Retrieved from: The United States Holocaust Memorial Museum: Research: Bibliographies Documents the controversial career of conductor and composer Wilhelm Furtwangler, who chose to remain in Germany and work with the Nazi Party throughout the war despite his open criticism of the regime. Details his complex relationship with Jewish musicians. Includes photographs and important documents from his life.
Retrieved from: The United States Holocaust Memorial Museum: Research: Bibliographies Illustrates how Nazi officials used economic and professional incentives to persuade artists - including musicians, composers, and conductors - to support the regime. Includes and extensive bibliography and an index.
Retrieved from: The United States Holocaust Memorial Museum: Research: Bibliographies Traces the life of Herbert Zipper, a Viennese conductor and composer sent to Dachau in 1938. Describes his efforts to create a secret orchestra in the camp, his transfer to Buchenwald, and his eventual release in 1939.
Mark Rabinovich was Born in 1870 in the town of Zdvyzhensk (Kiev province of the Russian Empire; now Brusilov, Ukraine). He studied music under the guidance of his grandfather, the klezmer violinist and composer Israel-Moishe Rabinovich.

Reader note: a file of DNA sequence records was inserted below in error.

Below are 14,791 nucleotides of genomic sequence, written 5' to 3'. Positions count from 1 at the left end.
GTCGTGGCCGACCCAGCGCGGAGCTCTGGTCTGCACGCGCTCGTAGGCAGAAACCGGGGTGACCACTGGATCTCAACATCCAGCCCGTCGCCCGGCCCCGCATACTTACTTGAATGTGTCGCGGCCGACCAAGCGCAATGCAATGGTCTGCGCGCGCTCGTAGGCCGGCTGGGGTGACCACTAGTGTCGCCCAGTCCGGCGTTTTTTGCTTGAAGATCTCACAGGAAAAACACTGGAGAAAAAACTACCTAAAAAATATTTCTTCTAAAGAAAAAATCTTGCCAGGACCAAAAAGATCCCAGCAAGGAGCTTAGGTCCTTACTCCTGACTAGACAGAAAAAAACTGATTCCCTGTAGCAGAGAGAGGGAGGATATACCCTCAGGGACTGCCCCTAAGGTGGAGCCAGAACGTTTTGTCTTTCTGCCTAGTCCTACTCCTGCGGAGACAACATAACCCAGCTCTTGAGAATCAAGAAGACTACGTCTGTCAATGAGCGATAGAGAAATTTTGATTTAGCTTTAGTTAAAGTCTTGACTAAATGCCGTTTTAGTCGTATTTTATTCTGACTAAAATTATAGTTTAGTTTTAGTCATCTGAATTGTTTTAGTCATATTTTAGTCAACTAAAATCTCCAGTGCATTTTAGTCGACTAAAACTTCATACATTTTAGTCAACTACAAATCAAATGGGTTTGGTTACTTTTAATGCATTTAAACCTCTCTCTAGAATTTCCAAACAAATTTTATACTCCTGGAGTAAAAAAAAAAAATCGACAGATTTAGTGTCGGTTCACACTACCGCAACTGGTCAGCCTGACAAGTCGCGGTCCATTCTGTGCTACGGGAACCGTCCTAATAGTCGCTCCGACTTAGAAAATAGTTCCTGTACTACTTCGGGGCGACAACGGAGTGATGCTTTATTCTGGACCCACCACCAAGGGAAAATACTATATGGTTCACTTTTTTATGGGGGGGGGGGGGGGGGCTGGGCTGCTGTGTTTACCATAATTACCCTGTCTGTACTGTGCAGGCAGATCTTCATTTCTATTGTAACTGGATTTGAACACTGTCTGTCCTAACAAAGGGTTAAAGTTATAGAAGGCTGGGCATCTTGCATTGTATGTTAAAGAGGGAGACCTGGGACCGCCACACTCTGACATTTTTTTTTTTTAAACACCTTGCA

In 1937-1938 he was the head of the State Ensemble of Jewish Folk Music of the Ukrainian SSR. The ensemble performed on the radio and toured Ukraine and Belarus, Moldova, and Crimea.
Moshe Wilensky was born in 1910 in Warsaw, Poland. During the first World War, his family emigrated to Russia where they stayed until 1917, when they returned to Warsaw. In his youth, he studied at the "Eskela" Jewish Gymnasium, where the Hebrew was taught in addition to general studies.
Born in Hadera, Israel, where he performed as a cantor from a young age. He composed, orchestrated, and arranged many works for cantor and choir. One of Sobol's main projects was the establishment of the Yuval Ensemble for cantorate and Jewish music, where he served as musical director and conductor.
Alexander Olshanetsky was born in Odessa, Ukraine. He played with the Odessa Opera orchestra and toured Russia and Siberia, and later was the choral director for a Russian operetta company. He stayed in Kharbin (today in China), and conducted a Yiddish theater group there. In 1922, Olshanetsky immigrated to the U.S. and worked as a composer and conductor for the Yiddish theater. From 1925 and until his death, Olshanetsky was one of the most prominent composers and conductors of the "Second Avenue" milieu.